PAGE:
My father recently suffered a severe and debilitating stroke. His stoke came like a pre-emptive hit without any warning. Striking him down literally while taking a shower I heard the thunderous noise that echoed down the hall out to the kitchen where I stood leaning against the counter, as my mother and I were casually conversing. Suddenly, without notice, the roles within the family are drastically shifted. My father’s role in Michael’s life was abruptly interrupted. My fathers for as long as I can remember has always gone out of his way in giving of himself to my brother. The term-dedicated father has been worn well by this man. Now the weekly care giving that had been established over a lifetime between father and son has been forever changed.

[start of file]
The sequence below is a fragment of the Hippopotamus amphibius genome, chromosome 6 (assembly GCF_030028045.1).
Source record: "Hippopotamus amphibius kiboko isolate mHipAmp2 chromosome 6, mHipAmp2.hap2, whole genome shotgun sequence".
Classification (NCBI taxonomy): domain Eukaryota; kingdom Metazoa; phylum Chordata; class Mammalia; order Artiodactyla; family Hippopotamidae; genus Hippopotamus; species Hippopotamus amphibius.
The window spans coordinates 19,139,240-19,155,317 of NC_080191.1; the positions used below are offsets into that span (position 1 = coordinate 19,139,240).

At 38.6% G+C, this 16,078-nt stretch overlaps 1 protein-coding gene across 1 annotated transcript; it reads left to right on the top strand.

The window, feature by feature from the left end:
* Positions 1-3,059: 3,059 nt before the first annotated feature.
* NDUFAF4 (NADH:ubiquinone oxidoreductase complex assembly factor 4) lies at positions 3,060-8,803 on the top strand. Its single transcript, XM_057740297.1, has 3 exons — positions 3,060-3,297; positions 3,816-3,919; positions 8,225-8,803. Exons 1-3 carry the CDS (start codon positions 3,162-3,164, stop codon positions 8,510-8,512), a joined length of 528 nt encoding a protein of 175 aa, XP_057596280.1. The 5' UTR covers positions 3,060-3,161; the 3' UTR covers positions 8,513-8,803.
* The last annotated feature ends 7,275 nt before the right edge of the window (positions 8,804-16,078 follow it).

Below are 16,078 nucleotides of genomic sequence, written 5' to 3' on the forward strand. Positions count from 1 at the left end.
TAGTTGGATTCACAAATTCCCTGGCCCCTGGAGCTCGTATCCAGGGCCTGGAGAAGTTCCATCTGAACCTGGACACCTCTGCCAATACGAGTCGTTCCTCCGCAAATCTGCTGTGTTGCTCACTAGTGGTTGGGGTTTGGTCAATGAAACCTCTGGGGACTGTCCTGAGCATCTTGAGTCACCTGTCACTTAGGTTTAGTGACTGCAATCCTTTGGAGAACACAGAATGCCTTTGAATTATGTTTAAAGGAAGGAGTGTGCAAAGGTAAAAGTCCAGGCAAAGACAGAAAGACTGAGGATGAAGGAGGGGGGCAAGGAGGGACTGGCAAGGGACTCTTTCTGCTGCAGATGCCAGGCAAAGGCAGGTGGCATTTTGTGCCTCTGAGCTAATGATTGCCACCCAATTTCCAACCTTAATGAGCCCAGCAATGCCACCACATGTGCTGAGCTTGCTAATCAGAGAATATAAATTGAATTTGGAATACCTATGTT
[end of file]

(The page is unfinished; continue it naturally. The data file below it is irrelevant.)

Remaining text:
In life I have come to expect the unexpected. We are taught to live within pockets of comfort zones that truly, in the end, don’t exist. My greatest stability in life must come from within myself. In my father’s absence, I have taken over his role in attending to my brother. My mother early on was unavailable since her time and presence were wrapped up in care giving to my father during the initial months after his illness. Since the onset of my father’s stroke the incredible demand to shoulder the weight of changing responsibilities has been rudely transforming my heart whether I liked it or not. The awareness came to me recently that we can travel continually within ourselves to the heart of the mystery that each of us carries. No two blueprints of the soul are the same. Each is unique and precious like no other. The impact of living through challenging hardships this past year has stretched and opened me to depths and regions that have been quietly dormant. Losing my grandmother, being diagnosed with breast cancer, and my father’s stroke has propelled myself to opening the elusive trap door within my heart. The inner sanctum that lies within the greater, more obscure depths from within me. My sense of compassion for my brother has become a delicate two-edge sword. It has humbled me and taught me that life is very, very precious, and that nothing should ever be taken for granted. Resentment can still cut into me, reminding me like a good barometer, when I need my own space. Compassion is created by the harvest of a sound consciousness as it strives to understand the indifference, not just within the world, but also from within one’s self. Now I understand the term, “My heart is full.”.